Russian TV's polar ploy James Cameron "Titanic" Finnish teen exposes the fraud
UNEARTHLY blue lights played across the ocean floor four kilometres below the North Pole as the heroic Russian explorers descended in mini-submarines to plant a metre-high flag.
That's what the Russian state television company, Rossiya, wanted us to believe. The truth was rather different.
In an apparent attempt to "sex up" a news program, the TV station has been caught passing off footage from the 1997 Hollywood blockbuster Titanic as a real-life report on the Kremlin's recent attempt to stake its claim to the riches of the Arctic Ocean.
Rossiya's images were distributed around the world, appearing on television news, websites and as "screen grabs" in newspapers.
It took an alert teenager in Finland with a Titanic DVD to spot the sham. Waltteri Seretin, 13, recognised the images in the national daily, Ilta-Sanomat.
"I was looking at the photo of the Russian sub expedition and I noticed immediately that there was something familiar about the picture," he told the paper.
"I checked it with my DVD and there it was, right there in the beginning of the movie; exactly the same image of the submersibles approaching the ship."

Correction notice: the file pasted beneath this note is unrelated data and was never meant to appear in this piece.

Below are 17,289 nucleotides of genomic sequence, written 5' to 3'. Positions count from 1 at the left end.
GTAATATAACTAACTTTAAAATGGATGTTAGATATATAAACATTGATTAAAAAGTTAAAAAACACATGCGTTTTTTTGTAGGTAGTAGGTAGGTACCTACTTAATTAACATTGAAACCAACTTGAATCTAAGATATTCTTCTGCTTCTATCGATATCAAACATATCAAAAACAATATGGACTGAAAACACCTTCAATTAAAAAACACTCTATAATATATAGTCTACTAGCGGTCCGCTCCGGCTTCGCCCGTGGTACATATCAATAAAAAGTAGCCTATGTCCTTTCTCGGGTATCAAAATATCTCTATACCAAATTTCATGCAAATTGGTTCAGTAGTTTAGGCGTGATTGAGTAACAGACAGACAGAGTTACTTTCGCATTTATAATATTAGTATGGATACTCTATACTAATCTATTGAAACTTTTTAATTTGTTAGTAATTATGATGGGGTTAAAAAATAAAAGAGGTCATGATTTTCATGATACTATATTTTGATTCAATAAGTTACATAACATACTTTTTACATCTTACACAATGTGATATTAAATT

James Cameron's film about the 1912 disaster opens with a scene of mini-subs diving to inspect the wreck of the Titanic. In the Russian report, expedition images from the movie were inserted into real footage and bore an on-screen caption reading "northern Arctic Ocean".
As the Titanic images were shown, a correspondent said: "When the mini-submarine got to 300 metres, the unloading of the second sub began."
In fact, a Finnish company made the mini-subs the Russians used and Cameron used them in his film. But it is thought the scene from the movie shown on Russian TV was originally filmed using models in a studio.
Rossiya is one of two state-controlled channels that have been turned into propaganda tools under President Vladimir Putin and it is the second time in two weeks that the Vesti news program has faked a broadcast.
Ten days ago, it mocked up a copy of The Times newspaper to make it appear as though the paper had run a critical article about London-based businessman Boris Berezovsky on its front page. The article actually appeared in the comment section.
Rossiya refused to comment on the polar footage, but the boy who identified it gave a damning indictment of the show. "I have heard that they don't always tell the truth in Russia but I didn't think they could have screwed it up that badly," he said.
Moscow trumpeted the polar expedition as a PR coup in its effort to prove the Arctic is Russian, and veteran explorer Artur Chilingarov and his team returned to a heroes' welcome.
The TV fiasco adds fresh controversy to the expedition, which caused resentment among northern hemisphere nations seeking their share of the Arctic's energy riches - at least 10 billion tonnes of hydrocarbons.
Alexei Simonov, of the Glasnost Defence Foundation, said the channel had attempted to dupe viewers. "This is a sign of the sheer unprofessionalism that reigns when television is turned into a pawn of the authorities," he said